``````go test -v --bench . --benchmem
``````

Keep in mind that each reviewer will run benchmarks on a different machine, with different specs, so the results from these benchmark tests may vary.

## Further information

For more detailed information about the Go track, including how to get help if you're having trouble, please visit the exercism.io Go language page.

## Source

J Dalbey's Programming Practice problems http://users.csc.calpoly.edu/~jdalbey/103/Projects/ProgrammingPractice.html

## Submitting Incomplete Solutions

It's possible to submit an incomplete solution so you can see how others have completed the exercise.

### crypto_square_test.go

``````package cryptosquare

import "testing"

var tests = []struct {
pt string // plain text
ct string // cipher text
}{
{
"s#\$%^&plunk",
"su pn lk",
},
{
"1, 2, 3 GO!",
"1g 2o 3 ",
},
{
"1234",
"13 24",
},
{
"123456789",
"147 258 369",
},
{
"123456789abc",
"159 26a 37b 48c",
},
{
"Never vex thine heart with idle woes",
"neewl exhie vtetw ehaho ririe vntds",
},
{
"ZOMG! ZOMBIES!!!",
"zzi ooe mms gb ",
},
{
"Time is an illusion. Lunchtime doubly so.",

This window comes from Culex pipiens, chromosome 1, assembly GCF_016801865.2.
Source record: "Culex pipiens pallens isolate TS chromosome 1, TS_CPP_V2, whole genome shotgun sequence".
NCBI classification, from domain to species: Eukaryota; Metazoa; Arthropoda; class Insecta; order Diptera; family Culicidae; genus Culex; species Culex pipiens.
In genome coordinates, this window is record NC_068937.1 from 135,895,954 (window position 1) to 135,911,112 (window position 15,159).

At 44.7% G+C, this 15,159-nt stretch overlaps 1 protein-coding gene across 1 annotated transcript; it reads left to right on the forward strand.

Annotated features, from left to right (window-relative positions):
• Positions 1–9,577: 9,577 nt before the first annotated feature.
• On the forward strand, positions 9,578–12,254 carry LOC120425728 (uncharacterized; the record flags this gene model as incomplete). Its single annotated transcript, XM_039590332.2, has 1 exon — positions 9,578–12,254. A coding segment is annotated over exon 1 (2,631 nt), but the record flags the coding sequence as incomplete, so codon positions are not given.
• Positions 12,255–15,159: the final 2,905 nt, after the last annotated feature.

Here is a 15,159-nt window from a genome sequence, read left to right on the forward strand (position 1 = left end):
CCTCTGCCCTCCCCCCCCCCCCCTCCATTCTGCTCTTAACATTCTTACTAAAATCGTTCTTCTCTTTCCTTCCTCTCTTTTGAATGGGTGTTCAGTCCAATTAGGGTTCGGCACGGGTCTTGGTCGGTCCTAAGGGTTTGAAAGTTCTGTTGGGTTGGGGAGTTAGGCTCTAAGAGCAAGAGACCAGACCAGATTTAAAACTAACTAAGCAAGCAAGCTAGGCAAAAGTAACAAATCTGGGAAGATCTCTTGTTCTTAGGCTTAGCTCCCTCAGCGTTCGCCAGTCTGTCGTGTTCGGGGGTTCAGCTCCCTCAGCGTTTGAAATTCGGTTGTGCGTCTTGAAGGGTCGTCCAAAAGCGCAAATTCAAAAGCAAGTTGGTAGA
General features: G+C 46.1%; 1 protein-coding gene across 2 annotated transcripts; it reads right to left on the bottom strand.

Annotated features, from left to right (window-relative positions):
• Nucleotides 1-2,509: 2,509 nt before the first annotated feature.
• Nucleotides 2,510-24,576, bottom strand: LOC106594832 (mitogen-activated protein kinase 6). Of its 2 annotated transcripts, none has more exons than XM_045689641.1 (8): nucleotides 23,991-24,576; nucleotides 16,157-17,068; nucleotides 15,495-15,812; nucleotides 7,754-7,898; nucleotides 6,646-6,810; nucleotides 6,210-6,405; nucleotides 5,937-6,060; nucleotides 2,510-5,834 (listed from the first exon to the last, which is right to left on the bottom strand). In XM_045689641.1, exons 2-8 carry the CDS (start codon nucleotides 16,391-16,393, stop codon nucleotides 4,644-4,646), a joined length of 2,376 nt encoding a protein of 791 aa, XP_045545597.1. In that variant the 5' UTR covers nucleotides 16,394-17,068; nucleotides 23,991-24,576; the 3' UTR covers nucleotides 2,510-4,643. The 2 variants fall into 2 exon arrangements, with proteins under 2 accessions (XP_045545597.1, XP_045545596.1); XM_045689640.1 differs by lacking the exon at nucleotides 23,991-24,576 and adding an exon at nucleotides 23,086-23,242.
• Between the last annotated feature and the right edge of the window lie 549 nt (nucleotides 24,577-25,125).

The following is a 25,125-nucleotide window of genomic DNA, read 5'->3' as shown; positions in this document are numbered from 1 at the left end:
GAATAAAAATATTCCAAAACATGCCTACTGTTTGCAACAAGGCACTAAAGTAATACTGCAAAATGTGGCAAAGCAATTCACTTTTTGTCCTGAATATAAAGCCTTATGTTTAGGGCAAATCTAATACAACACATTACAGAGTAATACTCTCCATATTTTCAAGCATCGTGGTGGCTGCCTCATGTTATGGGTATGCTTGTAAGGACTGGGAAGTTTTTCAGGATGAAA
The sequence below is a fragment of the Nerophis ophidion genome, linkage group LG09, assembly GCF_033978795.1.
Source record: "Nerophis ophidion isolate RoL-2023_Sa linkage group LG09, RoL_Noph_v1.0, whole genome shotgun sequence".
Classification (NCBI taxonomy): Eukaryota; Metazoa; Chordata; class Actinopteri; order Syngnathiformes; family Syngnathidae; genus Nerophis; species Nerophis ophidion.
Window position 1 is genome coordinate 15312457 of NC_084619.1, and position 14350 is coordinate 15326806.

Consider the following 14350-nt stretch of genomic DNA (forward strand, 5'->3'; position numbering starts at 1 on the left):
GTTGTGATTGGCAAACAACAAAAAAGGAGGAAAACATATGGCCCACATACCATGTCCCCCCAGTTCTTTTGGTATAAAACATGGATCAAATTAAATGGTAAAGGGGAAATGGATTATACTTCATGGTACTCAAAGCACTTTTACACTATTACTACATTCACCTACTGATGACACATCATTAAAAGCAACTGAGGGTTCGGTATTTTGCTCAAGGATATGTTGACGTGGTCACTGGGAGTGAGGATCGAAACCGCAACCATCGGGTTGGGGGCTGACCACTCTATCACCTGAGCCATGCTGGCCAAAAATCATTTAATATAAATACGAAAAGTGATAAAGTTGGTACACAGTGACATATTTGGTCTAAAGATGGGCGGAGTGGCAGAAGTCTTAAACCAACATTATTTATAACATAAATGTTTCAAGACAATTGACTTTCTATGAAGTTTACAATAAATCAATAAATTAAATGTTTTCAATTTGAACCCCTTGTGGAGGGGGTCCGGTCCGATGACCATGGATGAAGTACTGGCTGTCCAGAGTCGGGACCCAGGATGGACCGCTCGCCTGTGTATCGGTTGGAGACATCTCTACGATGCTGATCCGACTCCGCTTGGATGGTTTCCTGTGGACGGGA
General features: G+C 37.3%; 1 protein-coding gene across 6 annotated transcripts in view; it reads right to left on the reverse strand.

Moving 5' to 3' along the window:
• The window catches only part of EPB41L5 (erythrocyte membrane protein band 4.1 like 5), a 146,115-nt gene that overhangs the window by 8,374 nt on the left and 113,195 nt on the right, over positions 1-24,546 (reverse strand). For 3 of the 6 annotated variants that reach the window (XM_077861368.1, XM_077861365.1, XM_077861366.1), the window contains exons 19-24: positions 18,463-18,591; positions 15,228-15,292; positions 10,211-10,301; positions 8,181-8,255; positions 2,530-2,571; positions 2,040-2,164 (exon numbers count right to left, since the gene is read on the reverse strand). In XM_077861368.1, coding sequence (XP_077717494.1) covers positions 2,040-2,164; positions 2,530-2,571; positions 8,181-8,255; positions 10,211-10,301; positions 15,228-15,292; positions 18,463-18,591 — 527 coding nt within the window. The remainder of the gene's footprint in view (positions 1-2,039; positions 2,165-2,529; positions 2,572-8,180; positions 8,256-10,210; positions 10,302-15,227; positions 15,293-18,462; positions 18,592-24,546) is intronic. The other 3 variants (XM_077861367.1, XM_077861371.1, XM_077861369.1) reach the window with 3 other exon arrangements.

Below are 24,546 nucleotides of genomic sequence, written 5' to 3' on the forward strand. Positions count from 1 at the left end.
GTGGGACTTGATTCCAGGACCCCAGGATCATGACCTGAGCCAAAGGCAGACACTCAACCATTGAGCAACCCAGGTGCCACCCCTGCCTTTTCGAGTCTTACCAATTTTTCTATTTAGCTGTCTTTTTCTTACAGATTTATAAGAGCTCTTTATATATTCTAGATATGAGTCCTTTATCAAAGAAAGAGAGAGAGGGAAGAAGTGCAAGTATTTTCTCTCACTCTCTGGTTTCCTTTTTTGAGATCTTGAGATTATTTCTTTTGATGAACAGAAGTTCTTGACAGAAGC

"tasney inicds miohoo elntu  illib  suuml ",
},
{
"We all know interspecies romance is weird.",
"wneiaw eorene awssci liprer lneoid ktcms ",
},
{
"msemo aanin dnin  ndla  etlt  shui ",
},
{
"Vampires are people too!",
"vrel aepe mset paoo irpo",
},
{
"",
"",
},
{
"1",
"1",
},
{
"12",
"1 2",
},
{
"12 3",
"13 2 ",
},
{
"12345678",
"147 258 36 ",
},
{
"123456789a",
"159 26a 37  48 ",
},
{
"If man was meant to stay on the ground god would have given us roots",
"imtgdvs fearwer mayoogo anouuio ntnnlvt wttddes aohghn  sseoau ",
},
{
"Have a nice day. Feed the dog & chill out!",
"hifei acedl veeol eddgo aatcu nyhht",
},
}

func TestEncode(t *testing.T) {
for _, test := range tests {
if ct := Encode(test.pt); ct != test.ct {
t.Fatalf(`Encode(%q):
got  %q
want %q`, test.pt, ct, test.ct)
}
}
}

func BenchmarkEncode(b *testing.B) {
for i := 0; i < b.N; i++ {
for _, test := range tests {
Encode(test.pt)
}
}
}``````
``````package cryptosquare

import (
"math"
"strings"
"unicode"
)

// Encode composes a secret message using a square code:
// it removes spaces and punctuation from the input,